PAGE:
For sensory systems, feedforward projections from thalamic relay cells provide the cortex with information about the external environment. The cortex, in turn, sends extensive feedback to the thalamus. The cortex thus functions both to process information supplied by the thalamus as well as to influence dynamically the transmission of thalamic input. The primary goal of the experiments presented in this proposal is to determine how the primary visual cortex (V1) and the lateral geniculate nucleus (LGN) of the thalamus interact to dynamically influence visual processing. The study involves three sets of experiments. The first major series of experiments (Specific Aim 1) will test the hypothesis that corticogeniculate feedback serves to increase the strength and temporal precision of LGN responses to visual stimuli. The remaining experiments go on to test the exciting possibility that corticogeniculate feedback dynamically adjusts feedforward activity and functional connectivity to meet the behavioral and perceptual demands that occur during visual processing. The second major series of experiments (Specific Aim 2) will test the hypothesis that directed attention influences the dynamic properties of feedforward and feedback pathways interconnecting the LGN and V1. The third major series of experiments (Specific Aim 3) will test the hypothesis that perceptual modulation during binocular rivalry influences neuronal activity in the LGN and the dynamic properties of feedforward and feedback connectivity. Given the central importance of corticothalamic pathways for governing the excitability of thalamocortical networks, it is important that we understand the functional properties of the corticothalamic pathway, as disorders of the pathway likely underlie several illnesses affecting vision and visual processing.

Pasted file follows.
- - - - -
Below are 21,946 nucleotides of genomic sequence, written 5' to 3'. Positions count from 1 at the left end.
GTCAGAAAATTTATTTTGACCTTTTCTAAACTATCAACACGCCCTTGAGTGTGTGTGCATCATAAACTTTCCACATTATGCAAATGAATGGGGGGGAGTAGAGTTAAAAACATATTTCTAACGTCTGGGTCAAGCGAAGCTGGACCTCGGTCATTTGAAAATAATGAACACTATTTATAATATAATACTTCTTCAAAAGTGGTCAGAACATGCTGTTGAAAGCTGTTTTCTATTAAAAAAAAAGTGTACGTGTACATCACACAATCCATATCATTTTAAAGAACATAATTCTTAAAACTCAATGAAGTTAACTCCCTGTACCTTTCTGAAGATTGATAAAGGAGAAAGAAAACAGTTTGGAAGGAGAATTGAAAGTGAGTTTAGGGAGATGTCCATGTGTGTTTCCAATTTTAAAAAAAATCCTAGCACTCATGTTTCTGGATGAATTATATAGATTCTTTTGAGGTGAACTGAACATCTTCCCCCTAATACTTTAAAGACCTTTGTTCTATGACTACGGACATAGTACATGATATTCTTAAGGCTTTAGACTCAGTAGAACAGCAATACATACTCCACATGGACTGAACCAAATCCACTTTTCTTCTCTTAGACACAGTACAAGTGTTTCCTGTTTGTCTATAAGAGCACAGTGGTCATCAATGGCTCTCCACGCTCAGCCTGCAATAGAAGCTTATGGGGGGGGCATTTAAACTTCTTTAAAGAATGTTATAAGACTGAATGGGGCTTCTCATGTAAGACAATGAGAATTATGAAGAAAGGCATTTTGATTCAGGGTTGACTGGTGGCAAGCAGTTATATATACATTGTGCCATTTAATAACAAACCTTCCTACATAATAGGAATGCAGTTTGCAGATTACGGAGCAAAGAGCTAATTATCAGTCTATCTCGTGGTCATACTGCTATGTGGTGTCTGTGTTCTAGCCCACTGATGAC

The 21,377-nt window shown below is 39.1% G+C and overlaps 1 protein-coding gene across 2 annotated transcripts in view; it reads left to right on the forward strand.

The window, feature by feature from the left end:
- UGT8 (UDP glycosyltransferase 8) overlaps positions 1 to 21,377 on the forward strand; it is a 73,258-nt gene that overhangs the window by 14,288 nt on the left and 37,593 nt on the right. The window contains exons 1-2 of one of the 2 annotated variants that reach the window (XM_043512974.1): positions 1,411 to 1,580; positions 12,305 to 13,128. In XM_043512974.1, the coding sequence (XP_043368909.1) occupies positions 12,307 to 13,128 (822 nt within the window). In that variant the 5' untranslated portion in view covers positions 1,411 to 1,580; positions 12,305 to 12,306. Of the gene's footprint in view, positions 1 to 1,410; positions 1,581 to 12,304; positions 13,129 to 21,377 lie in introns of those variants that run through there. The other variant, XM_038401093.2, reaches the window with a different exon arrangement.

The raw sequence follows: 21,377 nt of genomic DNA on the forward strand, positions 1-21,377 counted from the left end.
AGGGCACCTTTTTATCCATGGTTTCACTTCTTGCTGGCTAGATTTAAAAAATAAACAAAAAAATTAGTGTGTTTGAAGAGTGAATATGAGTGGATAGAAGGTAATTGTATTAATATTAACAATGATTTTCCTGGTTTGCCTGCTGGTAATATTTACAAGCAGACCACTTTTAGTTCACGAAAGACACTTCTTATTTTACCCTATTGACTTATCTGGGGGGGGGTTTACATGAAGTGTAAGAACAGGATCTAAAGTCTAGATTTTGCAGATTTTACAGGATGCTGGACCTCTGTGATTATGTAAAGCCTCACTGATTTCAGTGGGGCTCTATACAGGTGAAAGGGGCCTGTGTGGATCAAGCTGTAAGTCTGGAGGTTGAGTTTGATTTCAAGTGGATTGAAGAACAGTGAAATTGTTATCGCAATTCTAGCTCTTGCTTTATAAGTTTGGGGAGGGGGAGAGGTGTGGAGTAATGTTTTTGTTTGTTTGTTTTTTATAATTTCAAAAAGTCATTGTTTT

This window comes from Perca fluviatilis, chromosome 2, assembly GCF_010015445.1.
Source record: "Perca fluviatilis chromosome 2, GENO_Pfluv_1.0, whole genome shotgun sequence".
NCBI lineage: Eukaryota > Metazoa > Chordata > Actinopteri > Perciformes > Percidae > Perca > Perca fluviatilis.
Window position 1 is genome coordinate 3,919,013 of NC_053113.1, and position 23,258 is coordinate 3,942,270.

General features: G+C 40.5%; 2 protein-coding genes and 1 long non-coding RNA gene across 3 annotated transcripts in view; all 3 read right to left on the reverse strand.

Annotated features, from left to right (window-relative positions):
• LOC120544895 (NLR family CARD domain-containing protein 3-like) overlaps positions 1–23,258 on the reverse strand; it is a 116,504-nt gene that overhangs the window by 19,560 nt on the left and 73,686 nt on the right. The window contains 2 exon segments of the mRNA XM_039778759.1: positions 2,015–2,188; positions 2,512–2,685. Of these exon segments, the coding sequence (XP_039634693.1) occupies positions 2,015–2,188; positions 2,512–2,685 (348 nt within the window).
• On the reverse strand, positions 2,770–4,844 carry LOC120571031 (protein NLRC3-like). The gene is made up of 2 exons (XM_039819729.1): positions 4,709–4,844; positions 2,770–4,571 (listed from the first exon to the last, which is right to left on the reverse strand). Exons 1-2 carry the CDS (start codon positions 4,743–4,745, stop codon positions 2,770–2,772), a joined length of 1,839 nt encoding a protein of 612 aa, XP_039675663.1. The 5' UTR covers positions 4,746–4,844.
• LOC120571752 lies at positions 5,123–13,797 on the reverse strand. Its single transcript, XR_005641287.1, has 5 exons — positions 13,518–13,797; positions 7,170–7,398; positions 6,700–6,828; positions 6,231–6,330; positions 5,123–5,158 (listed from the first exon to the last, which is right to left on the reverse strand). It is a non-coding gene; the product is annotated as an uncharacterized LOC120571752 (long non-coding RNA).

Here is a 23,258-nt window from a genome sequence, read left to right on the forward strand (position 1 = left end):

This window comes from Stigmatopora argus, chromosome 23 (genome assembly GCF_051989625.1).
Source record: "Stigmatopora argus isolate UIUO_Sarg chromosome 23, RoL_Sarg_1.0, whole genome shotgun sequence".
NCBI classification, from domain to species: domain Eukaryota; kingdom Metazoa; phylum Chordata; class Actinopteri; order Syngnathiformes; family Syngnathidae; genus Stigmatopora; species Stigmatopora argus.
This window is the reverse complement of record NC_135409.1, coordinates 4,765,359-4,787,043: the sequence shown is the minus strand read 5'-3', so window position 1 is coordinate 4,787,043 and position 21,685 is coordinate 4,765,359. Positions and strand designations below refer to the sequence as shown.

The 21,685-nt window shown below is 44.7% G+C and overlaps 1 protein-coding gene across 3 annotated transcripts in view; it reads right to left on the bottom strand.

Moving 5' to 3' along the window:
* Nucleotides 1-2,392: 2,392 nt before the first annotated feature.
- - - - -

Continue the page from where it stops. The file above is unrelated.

A reciprocal arrangement of neuronal connections governs the excitability of neurons in the thalamus and cerebral cortex. Given the severe financial and quality-of-life consequences that follow from disruption in the ability of these brain regions to communicate with each other, such as occurs with many forms of epilepsy and several illnesses affecting vision and visual processing, it is important that we gain a better understanding of thei functional relationship. The goal of this proposal is to determine how the cortex and thalamus interact to dynamically influence visual processing.
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|Usrey, W Martin; Alitto, Henry J (2015) Visual Functions of the Thalamus. Annu Rev Vis Sci 1:351-371|
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